There’s been a resurgence in fake Hermes texts trying to lure you into bank transfer scams. Here’s how fraudsters have been changing their tactics to try to catch you out.
Text message scammers ultimately want to get hold of your details, including who you bank with, so they can later call you pretending to be that bank. They usually warn victims that their account has been compromised, persuading them to send their money to a new ‘safe account.’ But this is all a lie.
Scam texts claiming to be from delivery company Hermes have been circulating for a long time, but recently the scammers behind them have been trying to make their attempts to con you more convincing – here’s how:
Fake Hermes text tactics
These scams start out as a text message saying you’ve either missed a delivery or there’s a fee to pay for a parcel. They include a link that takes you through to enter details or make a small payment.
But Hermes never asks for payments via text – it only sends links that let you view parcel tracking.
Customers have wised up to this, so scammers are now including other details in the message to mimic real Hermes texts, and offer links to ‘track’ a parcel.
Some now include an estimated time of delivery and the names of big retailers, sometimes followed up shortly after with a fake missed delivery notification from the same number.
The links included take you through to copycat Hermes websites.
The masked SenderID
Scam texts can often be spotted because they’re usually sent by an unknown mobile number, rather than a named SenderID (such as ‘Hermes’).
In theory, these names should be protected by the phone network so they can’t be used fraudulently, but fraudsters have found a way to mask or ‘spoof’ Hermes’ name. We’ve seen fake texts drop into the same conversation thread as real text alerts from Hermes, making them more believable.
The first and third texts are genuinely from Hermes. The middle one (highlighted) is fake.
The cloned websites
Fake messages are linking to increasingly sophisticated copycat websites that look just like the real thing. Instead of asking for payment upfront, this clone site cleverly takes details from you, piece by piece, to ‘locate’ your parcel:
Only after you’ve handed over your address, number, and other personal information, the site warns there’s an outstanding fee to pay. By this time, a lot of victims have told us they’ve realised something’s not right, but have already given away sensitive details.
Scammers can still use these details to target people with more scams, possibly with phone spoofing scams where they pretend to be calling from your bank.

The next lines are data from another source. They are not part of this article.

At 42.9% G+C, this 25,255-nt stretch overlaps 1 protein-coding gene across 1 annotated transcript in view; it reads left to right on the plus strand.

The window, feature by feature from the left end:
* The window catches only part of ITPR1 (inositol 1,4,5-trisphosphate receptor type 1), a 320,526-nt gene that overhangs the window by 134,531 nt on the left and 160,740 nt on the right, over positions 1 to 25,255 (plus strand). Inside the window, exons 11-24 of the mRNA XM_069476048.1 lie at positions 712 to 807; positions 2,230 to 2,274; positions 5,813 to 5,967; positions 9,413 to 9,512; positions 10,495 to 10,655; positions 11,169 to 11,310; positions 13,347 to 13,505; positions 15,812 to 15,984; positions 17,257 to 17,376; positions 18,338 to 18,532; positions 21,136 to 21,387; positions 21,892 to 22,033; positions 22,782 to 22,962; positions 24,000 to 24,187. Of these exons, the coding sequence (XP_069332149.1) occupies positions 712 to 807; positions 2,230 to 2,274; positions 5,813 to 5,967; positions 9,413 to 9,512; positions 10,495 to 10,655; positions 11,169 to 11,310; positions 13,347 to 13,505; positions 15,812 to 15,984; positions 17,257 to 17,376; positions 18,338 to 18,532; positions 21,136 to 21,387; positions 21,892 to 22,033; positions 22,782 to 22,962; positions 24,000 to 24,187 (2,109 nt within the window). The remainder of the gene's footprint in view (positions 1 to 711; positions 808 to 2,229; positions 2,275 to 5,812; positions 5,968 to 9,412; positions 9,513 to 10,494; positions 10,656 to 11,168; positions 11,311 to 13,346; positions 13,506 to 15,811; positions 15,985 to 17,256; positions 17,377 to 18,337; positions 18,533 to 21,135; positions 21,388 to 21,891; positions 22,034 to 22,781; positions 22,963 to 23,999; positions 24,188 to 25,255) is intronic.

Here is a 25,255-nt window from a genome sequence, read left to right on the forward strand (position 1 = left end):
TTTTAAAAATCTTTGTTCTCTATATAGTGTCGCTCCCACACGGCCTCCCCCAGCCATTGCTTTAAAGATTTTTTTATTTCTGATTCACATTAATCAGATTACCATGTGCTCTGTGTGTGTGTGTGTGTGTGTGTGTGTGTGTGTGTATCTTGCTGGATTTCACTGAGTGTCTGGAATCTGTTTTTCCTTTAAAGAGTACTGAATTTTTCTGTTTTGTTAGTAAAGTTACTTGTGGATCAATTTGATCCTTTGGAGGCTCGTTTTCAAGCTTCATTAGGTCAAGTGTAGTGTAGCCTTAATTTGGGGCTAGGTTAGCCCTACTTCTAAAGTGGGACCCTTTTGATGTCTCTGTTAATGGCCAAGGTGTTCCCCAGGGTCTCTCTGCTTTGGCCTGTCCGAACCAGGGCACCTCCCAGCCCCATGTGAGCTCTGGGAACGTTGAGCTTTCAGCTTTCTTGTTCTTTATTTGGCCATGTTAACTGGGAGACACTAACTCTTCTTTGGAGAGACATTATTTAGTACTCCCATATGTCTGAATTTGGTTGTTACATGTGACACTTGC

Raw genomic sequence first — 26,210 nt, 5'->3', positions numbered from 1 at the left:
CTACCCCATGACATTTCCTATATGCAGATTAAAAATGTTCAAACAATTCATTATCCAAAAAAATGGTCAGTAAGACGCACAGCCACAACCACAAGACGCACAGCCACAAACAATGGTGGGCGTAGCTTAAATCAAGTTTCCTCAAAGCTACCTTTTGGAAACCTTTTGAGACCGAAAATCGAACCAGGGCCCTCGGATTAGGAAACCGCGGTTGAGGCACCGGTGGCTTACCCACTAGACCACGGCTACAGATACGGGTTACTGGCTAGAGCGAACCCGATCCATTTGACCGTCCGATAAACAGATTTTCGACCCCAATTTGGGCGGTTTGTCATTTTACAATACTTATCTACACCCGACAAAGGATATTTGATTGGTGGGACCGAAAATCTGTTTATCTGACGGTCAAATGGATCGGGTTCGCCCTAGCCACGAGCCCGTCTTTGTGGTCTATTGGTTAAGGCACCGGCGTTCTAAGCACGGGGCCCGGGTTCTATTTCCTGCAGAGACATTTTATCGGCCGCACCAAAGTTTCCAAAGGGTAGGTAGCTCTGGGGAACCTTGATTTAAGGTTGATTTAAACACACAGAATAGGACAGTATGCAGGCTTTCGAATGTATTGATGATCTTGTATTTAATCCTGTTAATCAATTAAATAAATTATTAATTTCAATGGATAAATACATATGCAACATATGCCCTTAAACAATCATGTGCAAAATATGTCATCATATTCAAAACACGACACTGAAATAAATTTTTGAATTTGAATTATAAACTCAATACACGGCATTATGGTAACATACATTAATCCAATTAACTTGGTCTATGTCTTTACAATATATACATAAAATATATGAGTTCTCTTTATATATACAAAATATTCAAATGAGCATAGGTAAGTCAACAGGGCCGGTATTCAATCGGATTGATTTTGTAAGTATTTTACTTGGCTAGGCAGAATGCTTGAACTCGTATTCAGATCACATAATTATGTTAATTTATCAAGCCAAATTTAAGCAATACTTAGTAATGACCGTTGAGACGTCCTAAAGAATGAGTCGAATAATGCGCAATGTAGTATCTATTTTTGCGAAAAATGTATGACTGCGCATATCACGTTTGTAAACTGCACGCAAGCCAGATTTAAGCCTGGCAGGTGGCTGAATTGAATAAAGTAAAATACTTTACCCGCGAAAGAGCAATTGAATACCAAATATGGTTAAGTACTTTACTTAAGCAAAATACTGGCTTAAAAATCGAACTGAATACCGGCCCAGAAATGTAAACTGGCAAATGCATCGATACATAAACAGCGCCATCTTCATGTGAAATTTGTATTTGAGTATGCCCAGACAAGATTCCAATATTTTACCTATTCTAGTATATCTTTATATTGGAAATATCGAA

If you think you’ve given away your bank details, contact your bank immediately via its official channels and tell it what’s happened.
Staying safe from evolving scams
The number one piece of advice for avoiding being scammed: avoid following any links you’re sent in text messages. Even if:
🔹 The SenderID appears to be real
🔹 It’s asking you to update payment information urgently
🔹 It threatens a service or order will be cancelled
🔹 You’re curious about having had something delivered
Contact the organisation or company the message claims to be from directly to check the details if you’re not sure.
Hermes says it’s keen to protect customers from these scams. It’s put warnings across its website and offers advice on avoiding phishing attempts using its brand. Its Chief Information Security Officer said:
“We take this very seriously and want to play our part in protecting the UK public as well as our customers, as we’ve seen that this issue has increased significantly since the start of the COVID-19 pandemic. Hermes has implemented and invested in multiple detect and response measures that we continuously monitor”
Forward scam texts you receive to 7726
You can share suspicious texts with your network provider by forwarding them to 7726 (spells SPAM on the keyboard). Cloned sites should be reported to the National Cyber Security Centre on email@example.com
You can also report these sites to the domain host, who can take steps to shut it down. You can find out which company hosts a website by putting the site’s URL into a Whois search.
Have you received these fake Hermes text messages? Were you sent on to a cloned website? Let us know in the comments, and do help warn your friends and family.